Now what this all has to do with skis and carbon fiber, not sure. Except our data seem to agree insofar as there was no price spike reflected in graphite equipment in the 90's. Rather, things were pricey before the 90's (don't have the energy to figure out when they got that way), got relatively cheaper sometime in the 2000-2011 range. Also suggests that lighter beginner's equipment was the priciest, heavier stuff for better players was more stabile. This seems to be more about supply and demand than materials or excellence of design. Makes me wonder if ski prices are also mostly about whether anyone in the U.S. is winning, how many beginners are entering the sport because it's cool. Enough...
1) I agree with this, there was a much much greater range of racquet prices in the 80s.
2) And yes, it was the high-tech game improvement racquets that were the most expensive, the regular players frames next, and then the middle and lower end stuff. (Aren't golf clubs kind of the same? I'm not a golfer, not sure about that.) Remember, Howard Head did the same thing with racquets that he did with skis: he improved them for the hack first, not the pro.
Excerpts from an excellent article (that skiers should read, too!!):
The present  is all déjà vu to Head. He went through this before with his Head ski, and he is struck by the similarities. "With both my skis and my racket I was inventing not to just make money, but to help me," he says. "I invent when it's something I really want. The need has to grow in your gut. People who go around trying to invent something generally fall on their tails. The best inventions come from people who are deeply involved in trying to solve a problem..... In 1946 Head went off to Stowe, Vt. for his first attempt at skiing. "I was humiliated and disgusted by how badly I skied," he recalls, "and, characteristically, I was inclined to blame it on the equipment, those long, clumsy hickory skis. On my way home I heard myself boasting to an Army officer beside me that I could make a better ski out of aircraft materials than could be made from wood.
...His problem [with tennis] was one that is familiar to hackers everywhere; whenever he hit the ball off center, which was frequently, the racket would twist and often almost spin out of his hand, sending the ball awry. .... Head mulled over the problem for nearly two years. Then, as in a scene out of Young Tom Edison, he awoke late one night with a hot flash and snapped his fingers: "Make it bigger!"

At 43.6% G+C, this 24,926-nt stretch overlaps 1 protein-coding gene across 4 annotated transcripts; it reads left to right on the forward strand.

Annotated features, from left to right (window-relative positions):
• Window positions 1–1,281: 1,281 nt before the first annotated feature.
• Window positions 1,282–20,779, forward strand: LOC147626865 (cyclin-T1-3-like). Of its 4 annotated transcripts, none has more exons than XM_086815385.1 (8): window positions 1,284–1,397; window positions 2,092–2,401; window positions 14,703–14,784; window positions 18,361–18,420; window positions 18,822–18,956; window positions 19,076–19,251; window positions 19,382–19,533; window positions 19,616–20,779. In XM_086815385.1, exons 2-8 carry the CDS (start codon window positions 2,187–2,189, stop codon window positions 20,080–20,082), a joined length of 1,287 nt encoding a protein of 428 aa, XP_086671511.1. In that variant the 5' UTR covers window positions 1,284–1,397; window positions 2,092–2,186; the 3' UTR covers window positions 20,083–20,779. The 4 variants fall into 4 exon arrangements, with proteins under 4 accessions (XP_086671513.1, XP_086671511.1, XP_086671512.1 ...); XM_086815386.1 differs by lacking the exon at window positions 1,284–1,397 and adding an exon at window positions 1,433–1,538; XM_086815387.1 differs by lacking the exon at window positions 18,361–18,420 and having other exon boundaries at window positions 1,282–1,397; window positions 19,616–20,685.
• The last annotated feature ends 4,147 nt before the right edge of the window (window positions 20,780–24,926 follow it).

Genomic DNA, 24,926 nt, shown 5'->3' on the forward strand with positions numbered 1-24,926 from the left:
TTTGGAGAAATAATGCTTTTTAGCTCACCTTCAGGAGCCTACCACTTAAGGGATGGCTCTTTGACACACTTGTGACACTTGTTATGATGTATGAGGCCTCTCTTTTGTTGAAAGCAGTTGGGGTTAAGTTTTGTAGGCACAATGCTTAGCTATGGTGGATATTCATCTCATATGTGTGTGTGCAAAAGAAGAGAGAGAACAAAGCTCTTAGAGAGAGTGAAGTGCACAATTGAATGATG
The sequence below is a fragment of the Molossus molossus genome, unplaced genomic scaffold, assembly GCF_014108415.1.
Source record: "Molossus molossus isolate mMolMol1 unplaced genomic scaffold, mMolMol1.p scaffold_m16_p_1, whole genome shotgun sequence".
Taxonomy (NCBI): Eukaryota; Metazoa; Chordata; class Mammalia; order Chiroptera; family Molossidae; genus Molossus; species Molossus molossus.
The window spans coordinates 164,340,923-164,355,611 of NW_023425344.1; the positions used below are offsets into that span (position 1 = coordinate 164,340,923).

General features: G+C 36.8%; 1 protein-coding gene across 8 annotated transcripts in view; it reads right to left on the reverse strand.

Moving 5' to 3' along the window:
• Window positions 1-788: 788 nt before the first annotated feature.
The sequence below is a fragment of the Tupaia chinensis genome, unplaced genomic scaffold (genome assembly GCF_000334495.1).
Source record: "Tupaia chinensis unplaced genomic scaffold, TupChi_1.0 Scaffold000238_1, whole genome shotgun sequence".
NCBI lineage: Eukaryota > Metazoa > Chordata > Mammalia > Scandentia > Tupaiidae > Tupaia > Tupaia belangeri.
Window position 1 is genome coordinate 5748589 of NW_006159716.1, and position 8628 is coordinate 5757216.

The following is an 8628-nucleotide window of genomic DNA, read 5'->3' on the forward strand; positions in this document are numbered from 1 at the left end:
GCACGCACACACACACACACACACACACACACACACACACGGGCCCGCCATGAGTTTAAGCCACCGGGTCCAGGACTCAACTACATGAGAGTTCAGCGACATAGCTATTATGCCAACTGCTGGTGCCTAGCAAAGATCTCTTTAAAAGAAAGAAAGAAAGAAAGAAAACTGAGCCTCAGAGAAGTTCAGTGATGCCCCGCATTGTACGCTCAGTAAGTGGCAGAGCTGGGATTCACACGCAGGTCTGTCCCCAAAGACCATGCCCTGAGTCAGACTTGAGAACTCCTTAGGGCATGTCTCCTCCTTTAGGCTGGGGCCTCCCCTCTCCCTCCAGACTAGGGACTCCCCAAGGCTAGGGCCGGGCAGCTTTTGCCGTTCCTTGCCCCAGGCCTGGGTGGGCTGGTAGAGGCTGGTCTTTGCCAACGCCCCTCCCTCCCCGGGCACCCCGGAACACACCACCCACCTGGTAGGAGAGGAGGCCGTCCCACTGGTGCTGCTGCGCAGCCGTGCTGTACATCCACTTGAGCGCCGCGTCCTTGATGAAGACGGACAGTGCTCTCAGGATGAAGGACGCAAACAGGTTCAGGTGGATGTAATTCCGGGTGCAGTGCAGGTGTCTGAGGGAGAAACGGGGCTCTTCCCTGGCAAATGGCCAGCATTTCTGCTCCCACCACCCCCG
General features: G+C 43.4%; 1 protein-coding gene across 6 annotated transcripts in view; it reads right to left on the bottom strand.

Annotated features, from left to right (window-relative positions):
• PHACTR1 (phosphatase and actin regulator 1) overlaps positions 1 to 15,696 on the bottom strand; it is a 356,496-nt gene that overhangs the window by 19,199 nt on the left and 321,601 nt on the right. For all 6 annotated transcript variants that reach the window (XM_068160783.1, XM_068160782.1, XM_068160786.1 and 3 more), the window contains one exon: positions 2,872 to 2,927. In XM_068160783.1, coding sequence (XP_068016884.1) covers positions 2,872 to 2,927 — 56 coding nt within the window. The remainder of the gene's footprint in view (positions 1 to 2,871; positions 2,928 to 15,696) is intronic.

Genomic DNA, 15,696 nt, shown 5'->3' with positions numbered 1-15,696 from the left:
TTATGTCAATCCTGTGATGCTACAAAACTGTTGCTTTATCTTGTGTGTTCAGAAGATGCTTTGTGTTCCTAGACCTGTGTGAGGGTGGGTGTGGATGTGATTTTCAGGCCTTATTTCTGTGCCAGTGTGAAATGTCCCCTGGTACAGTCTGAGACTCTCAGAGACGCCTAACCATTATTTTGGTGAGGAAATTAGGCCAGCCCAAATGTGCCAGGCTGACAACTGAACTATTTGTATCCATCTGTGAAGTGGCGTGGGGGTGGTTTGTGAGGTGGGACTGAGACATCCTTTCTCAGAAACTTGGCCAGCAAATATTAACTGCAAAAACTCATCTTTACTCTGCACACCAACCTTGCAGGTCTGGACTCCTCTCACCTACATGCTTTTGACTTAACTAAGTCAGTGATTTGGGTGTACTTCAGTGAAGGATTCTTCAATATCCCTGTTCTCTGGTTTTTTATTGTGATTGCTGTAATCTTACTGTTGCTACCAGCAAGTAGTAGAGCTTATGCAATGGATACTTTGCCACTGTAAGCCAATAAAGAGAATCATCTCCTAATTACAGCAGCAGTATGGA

Anyway, pros weren't as apt to hit the ball off center, so they were slower to adapt to the "cheater" frames. Therefore the technology was directed more at the rec players, resulting in those enormous expensive boron snowshoes. It was the same thing as those godawful titanium frames in the late 90s. I get tennis elbow just thinking about those.
3) Yes, they must have. Don't know why.
Funny thing, I don't really know that much about current racquet technology. My high school and college jobs were in tennis clubs and pro shops, 1983-1988-ish, so there's a reason I know more about the stuff then. Now, I just keep trying (and mostly failing) to recreate the feel of my old Yonex Super RD Tour, which is what I used after the St Vincents. The RDX 500 was close. Since about 1998, I basically just buy the new "comparable" Yonex every 2 years or so, except last year I broke both of mine right before Christmas (well, I realized they were both dead at that point, not literally broken) and didn't feel like demoing -- so I bought a Head Radical Microgel MP on closeout for $60 because I liked how it was weighted when I held it. Figured I could sell it for, well, about $60 if I hated it ... but I like it. Of course, it was discontinued a while ago too.... sigh.